ostamb
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Re: Cheap L2 EVSE by converting the 2013-14 Nissan L1 EVSE - $25

Wed Nov 25, 2015 3:13 pm

After reading this post, the original instructables tutorial, and all the comments, I'm still unsure if one can use a 3 pronged 240v wall plug (such as a NEMA 6-30 which is what I have) for this mod, or if it has to be a 4 pronged wall plug (such as the L14-30 that you refer to) which I understand separates out the ground and neutral. I'm guessing that if I take a look, there are 4 wires going to into the box where my NEMA 6-30 is, in which case it should be easy to rewire an L14-30 into it, but I figured I'd make a post about it in case anyone else out there has the same question! Thanks in advance! :roll:

wmcbrine
Posts: 93
Joined: Sun Aug 09, 2015 3:23 am

Re: Cheap L2 EVSE by converting the 2013-14 Nissan L1 EVSE - $25

Wed Nov 25, 2015 7:23 pm

ostamb wrote:After reading this post, the original instructables tutorial, and all the comments, I'm still unsure if one can use a 3 pronged 240v wall plug (such as a NEMA 6-30 which is what I have) for this mod, or if it has to be a 4 pronged wall plug (such as the L14-30 that you refer to) which I understand separates out the ground and neutral.

I don't know about this mod, but I know of exactly zero EVSEs that actually require the neutral. So that's suggestive.

TimLee
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Re: Cheap L2 EVSE by converting the 2013-14 Nissan L1 EVSE - $25

Wed Nov 25, 2015 7:47 pm

ostamb wrote:... I'm still unsure if one can use a 3 pronged 240v wall plug (such as a NEMA 6-30 which is what I have) for this mod, or if it has to be a 4 pronged wall plug (such as the L14-30 that you refer to) which I understand separates out the ground and neutral. I'm guessing that if I take a look, there are 4 wires going to into the box where my NEMA 6-30 is, in which case it should be easy to rewire an L14-30 into it, ... :roll:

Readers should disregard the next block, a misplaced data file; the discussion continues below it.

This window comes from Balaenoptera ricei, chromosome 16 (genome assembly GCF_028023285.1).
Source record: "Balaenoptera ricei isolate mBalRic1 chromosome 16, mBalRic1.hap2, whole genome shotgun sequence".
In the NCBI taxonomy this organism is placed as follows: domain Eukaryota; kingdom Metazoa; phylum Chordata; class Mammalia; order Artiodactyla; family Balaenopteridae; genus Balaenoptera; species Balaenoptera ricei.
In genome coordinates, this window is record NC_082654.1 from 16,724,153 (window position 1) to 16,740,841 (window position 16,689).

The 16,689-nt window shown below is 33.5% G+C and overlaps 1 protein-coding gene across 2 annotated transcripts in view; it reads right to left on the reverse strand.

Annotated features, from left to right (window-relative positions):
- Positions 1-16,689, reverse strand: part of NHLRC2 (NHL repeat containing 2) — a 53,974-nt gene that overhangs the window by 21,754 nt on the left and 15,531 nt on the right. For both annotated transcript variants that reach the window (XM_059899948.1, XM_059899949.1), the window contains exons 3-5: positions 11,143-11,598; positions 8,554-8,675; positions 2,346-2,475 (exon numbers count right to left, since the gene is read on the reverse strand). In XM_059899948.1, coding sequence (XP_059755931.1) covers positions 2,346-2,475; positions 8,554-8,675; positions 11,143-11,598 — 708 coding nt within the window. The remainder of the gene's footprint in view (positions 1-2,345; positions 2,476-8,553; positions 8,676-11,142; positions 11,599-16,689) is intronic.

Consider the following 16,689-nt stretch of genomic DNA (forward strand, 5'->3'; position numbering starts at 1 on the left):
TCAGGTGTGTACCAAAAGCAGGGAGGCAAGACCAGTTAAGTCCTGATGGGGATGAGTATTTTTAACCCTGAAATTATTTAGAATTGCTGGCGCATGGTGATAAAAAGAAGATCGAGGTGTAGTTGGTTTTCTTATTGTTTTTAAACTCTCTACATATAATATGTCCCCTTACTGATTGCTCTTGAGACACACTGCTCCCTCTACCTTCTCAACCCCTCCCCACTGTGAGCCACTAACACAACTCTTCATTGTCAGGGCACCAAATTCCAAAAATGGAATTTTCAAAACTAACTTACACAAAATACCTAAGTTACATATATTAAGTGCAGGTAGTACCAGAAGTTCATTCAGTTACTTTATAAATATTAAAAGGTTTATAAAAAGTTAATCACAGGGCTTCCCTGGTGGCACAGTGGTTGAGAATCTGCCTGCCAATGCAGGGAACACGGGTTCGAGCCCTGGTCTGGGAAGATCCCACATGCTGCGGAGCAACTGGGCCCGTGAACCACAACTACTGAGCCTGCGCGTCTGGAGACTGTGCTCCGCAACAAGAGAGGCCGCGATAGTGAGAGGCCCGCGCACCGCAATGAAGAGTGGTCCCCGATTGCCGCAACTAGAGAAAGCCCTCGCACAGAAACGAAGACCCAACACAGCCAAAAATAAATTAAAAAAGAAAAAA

It is unlikely that your 6-30 has an unused neutral conductor in the box.
Yes that is what they should have done.
Minimal cost, future flexibility.
But that is NOT what electricians do.

But not sure you need a neutral.

If you do not know, you probably should not be doing this modification which requires skill and knowledge.

I have not done this modification.

It may work.
But I did not have 100% certainty.
It is a modification that requires expertise and knowledge.

If you do not have both do not do it. :shock:
Last edited by TimLee on Thu Nov 26, 2015 11:08 am, edited 1 time in total.

Tim Lee
Chattanooga, TN

Man. Date: 03/10/11, VIN # 2026
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wwhitney
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Re: Cheap L2 EVSE by converting the 2013-14 Nissan L1 EVSE - $25

Wed Nov 25, 2015 10:22 pm

I'm not sure which mod this one is, but the only safe cheap mod for the L1 EVSE creates a "charge cord" that does require a neutral. That mod uses the neutral for the 120V control circuitry, so those components are still operating within the original voltage specs. Only the relay is fed with 240V to increase the voltage supplied to the car.